Now, let's try to test this again.

    Click Run. Press Ctrl+Shift+Insert to bring up the Clipboard History.

    Right-click the Clipboard History and choose "Options...".

    Change the dimensions of the clipboard history and click OK. Try changing dimensions again. Be sure to test changes where you increase the dimensions.

    This time changes to row or column count appear to be reflected immediately in the Clipboard History upon closing the options dialog.

    Not bad, but in testing you've probably noticed that this new code appears to have introduced a very strange bug. After clicking OK on the options dialog and returning to the Clipboard History, the arrow keys no longer move the cursor! If I switch focus to another application and then return to this instance of Visual Studio, the arrow keys work normally again as expected.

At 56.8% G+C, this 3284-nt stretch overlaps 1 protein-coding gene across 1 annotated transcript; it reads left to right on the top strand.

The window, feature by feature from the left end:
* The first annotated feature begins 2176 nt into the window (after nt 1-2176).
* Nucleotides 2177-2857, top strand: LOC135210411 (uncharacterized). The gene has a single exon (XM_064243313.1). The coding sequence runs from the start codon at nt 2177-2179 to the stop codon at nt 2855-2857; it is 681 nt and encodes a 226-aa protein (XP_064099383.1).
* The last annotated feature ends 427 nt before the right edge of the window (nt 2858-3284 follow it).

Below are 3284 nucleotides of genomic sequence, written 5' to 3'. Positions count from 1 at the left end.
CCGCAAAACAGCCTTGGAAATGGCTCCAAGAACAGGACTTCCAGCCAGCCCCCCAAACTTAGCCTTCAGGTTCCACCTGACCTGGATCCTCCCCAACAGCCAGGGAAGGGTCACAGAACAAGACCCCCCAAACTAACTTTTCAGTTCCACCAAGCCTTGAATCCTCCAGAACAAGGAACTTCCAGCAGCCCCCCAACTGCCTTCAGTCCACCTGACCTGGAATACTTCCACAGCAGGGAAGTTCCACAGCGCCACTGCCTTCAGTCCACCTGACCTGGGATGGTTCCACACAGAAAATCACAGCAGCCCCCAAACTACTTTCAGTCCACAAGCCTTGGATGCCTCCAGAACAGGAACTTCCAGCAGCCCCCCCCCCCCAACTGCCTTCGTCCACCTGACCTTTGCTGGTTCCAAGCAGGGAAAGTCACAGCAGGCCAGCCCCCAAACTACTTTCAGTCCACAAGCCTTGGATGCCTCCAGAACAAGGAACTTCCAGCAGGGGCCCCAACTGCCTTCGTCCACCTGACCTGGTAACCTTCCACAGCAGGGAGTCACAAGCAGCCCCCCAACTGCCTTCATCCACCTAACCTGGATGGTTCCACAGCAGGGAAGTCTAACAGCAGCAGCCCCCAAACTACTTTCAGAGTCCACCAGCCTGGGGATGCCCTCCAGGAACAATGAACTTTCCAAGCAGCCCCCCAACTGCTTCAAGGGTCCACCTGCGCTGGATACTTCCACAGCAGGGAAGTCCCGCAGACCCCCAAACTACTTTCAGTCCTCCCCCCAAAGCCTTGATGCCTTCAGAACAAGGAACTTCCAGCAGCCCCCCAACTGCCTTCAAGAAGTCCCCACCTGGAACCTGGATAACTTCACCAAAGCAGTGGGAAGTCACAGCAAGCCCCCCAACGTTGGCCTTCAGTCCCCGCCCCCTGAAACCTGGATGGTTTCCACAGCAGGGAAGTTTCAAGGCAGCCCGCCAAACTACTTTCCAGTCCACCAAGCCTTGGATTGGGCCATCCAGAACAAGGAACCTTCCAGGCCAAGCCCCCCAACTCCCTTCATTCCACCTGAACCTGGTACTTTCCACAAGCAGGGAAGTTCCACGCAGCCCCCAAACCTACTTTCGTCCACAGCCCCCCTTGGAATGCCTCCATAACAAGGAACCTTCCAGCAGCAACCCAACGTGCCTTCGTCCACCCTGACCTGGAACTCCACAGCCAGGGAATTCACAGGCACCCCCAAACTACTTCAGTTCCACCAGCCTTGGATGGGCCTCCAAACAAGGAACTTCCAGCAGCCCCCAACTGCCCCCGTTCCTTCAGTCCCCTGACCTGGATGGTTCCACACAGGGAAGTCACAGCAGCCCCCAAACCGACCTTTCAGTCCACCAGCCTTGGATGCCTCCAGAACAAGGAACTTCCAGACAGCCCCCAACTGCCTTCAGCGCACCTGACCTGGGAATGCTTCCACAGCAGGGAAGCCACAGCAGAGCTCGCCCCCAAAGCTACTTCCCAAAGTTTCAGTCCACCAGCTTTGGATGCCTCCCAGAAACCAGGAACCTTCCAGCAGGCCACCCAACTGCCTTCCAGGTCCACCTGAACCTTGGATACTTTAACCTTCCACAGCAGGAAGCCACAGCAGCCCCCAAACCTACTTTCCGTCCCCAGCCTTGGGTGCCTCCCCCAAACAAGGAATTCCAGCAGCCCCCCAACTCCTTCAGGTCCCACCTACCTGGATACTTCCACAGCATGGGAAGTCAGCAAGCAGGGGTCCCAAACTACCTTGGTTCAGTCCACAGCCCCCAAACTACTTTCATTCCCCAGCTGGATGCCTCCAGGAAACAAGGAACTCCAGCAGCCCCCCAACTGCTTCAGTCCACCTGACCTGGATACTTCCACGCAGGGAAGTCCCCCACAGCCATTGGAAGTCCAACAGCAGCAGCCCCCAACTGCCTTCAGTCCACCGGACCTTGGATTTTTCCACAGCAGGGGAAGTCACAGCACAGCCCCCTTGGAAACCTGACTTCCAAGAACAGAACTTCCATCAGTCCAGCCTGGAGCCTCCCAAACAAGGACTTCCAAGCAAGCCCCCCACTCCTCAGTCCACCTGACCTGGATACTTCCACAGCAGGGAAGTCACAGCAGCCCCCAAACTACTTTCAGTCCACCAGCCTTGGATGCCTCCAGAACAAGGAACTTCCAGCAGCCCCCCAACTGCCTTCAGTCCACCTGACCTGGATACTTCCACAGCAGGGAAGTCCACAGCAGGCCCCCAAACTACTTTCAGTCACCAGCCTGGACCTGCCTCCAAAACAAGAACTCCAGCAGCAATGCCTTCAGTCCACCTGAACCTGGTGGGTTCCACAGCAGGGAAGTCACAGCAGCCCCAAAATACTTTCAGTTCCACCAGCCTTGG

What's going on?

    If I set a breakpoint inside the ProcessCmdKey method, and then repeat the steps to reproduce the bug (switching to the first instance of Visual Studio to set the breakpoint fixes the problem when I switch back -- so that's why I need to repeat the steps), I find that the ProcessCmdKey breakpoint is NEVER HIT when the problem is reproduced.

    This is a very strange problem indeed.

    After playing with this more, I theorized that the form is somehow no longer considering itself active. It doesn't make sense to me why this would happen, however the behavior certainly seems to indicate that.

    My first stab at fixing this was to place a call to Activate at the end of the block that rebuilds and repositions the CodeViews (right after the first ShowCursor call).

    Unfortunately this call to Activate had no effect on the problem. Changing the dimensions through the right-click context menu still resulted in completely disabled keyboard functionality.